Tag Archives: fandom

Assassins, Outlaws, and Narratives of Autonomy and Vulnerability

sad bucky

Sometimes emotional impact comes at you from sources you don’t expect. For example, did I ever tell you about how that cowboy game by the people who made GTA came out of nowhere and made me cry, introducing me to a protagonist who swiftly became one of my favourite characters? No? Okay, well, let’s talk about that.

Late last year, my housemate brought home Red Dead Redemption 2 (winning the local trivia contest in the process, but that’s an extremely powerful story for another day), and the game–and its player-character, gunslinger Arthur Morgan–quickly stole the hearts of everyone in the house. A natural response to a new interest in this digital age was to peek into social media’s fandom spaces to see what was there, and when I did, I was met with a wave of adoration for Arthur as a character. This took some different forms for different people, of course, but spending enough time following discussions about the game I soon recognised a recurring pattern: a lot of people were drawn to him on a personal level, and not only enjoyed him as a protagonist/thought he was cool/thought he was a bit hunky, people empathised with him in ways that many of them (myself included) found pleasantly surprising. And I thought “hey, this feels… a little familiar.”

It wasn’t until conversations about Bucky Barnes—alias The Winter Soldier—began to resurface in the wake of Avengers: Endgame that the neurons connected. Bucky was, and is, an immensely popular character, particularly after his appearance in Captain America: The Winter Soldier. In the heyday of the fandom interest in that movie, a whole string of posts, tags, and conversations popped up observing that maybe so many people, especially people who weren’t (cis) dudes, were latching onto this character because something about his narrative, his construction of identity, and the things that happen to him, felt familiar on a strangely personal level. So what exactly was at the heart of this?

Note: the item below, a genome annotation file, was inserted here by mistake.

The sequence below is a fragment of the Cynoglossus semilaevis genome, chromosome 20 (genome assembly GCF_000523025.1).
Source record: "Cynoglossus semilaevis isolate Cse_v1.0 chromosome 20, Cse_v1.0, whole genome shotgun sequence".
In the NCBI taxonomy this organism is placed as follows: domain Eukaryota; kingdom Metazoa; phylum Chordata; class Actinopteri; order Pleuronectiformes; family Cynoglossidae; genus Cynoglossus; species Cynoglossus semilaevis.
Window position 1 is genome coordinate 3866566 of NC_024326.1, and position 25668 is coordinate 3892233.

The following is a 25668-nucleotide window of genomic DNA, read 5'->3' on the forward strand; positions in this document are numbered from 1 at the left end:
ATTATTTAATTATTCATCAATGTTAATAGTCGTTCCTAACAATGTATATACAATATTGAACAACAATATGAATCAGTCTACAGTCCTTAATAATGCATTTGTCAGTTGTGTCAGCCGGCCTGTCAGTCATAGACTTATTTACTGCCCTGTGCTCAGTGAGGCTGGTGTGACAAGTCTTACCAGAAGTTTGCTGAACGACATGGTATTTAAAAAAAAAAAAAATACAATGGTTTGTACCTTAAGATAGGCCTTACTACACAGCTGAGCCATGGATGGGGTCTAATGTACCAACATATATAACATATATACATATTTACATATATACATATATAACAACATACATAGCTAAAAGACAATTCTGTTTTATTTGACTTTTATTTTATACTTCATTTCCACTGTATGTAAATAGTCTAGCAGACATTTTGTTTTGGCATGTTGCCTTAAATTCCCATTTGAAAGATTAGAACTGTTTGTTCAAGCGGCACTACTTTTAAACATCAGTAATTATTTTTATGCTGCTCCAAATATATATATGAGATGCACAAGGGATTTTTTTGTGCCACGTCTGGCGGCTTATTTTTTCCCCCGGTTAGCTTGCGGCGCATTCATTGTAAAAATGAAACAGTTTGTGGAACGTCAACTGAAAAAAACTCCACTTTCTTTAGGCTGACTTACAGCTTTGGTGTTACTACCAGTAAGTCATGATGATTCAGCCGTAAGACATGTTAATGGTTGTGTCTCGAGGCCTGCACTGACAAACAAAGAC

It would be easy enough to say this is another case of “fangirls like handsome gun man” (and hey, there’s nothing wrong with liking the handsome gun man, we’re all out here just trying to drag some enjoyment out of the media hellscape), but that feels in this case like a superficial take that misses a core part of the appeal of these characters. Women (and fans raised, socialised, and/or otherwise socially perceived as women/girls; a distinction I want to make because I know a lot of NB and trans folks who like these characters too) don’t just like these fictional men, they connected with them, on a level that I feel has a few similarities worth talking about. Again, “handsome gun man” is a superficial take: both Arthur and Bucky are presented on surface level as traditionally masculine images of cool-factor, but have personal narratives (and sometimes place in the narrative) about autonomy and vulnerability, themes that are usually associated with the feminine.

[There will be spoilers for both stories within, and, as a content warning, some discussion of abuse and violence] Continue reading

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Fun with “Canon AUs” in The Good Place

TheGoodPlace_NUP_178291_0324

The celestial, “afterlife bureaucracy” setting of The Good Place gives its storytelling a degree of elasticity you wouldn’t find in a non-fantasy series—as of the recently-completed third season, I’ve lost count of the number of times the story-world has been reset, rewound, rebooted, or generally bamboozled. And hey, if you’re writing in the realm of the ethereal, why wouldn’t you take every opportunity to play with spacetime? It turns out, you can get some very interesting character writing done within that cosmic framework and all the divergent paths and “what if?” narratives you can play with as you stretch and squish the Universe. So today let’s sit back with a tub of frozen yoghurt and look at how The Good Place, with all its timeline reboots, raises questions of nature and nurture, of fate and destiny, and even of soulmates, all while giving its writers a smart exercise in consistent characterisation and its audiences an endless parade of alternate versions of the same story—in many ways tapping into the methods, and the appeal, of the good ol’ Alternate Universe fanfiction. (Spoilers ahead!)